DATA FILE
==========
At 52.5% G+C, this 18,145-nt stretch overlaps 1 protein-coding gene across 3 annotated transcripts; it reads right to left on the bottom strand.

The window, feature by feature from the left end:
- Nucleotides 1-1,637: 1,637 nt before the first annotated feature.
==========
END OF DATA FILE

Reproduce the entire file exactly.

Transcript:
At 52.5% G+C, this 18,145-nt stretch overlaps 1 protein-coding gene across 3 annotated transcripts; it reads right to left on the bottom strand.

The window, feature by feature from the left end:
- Nucleotides 1-1,637: 1,637 nt before the first annotated feature.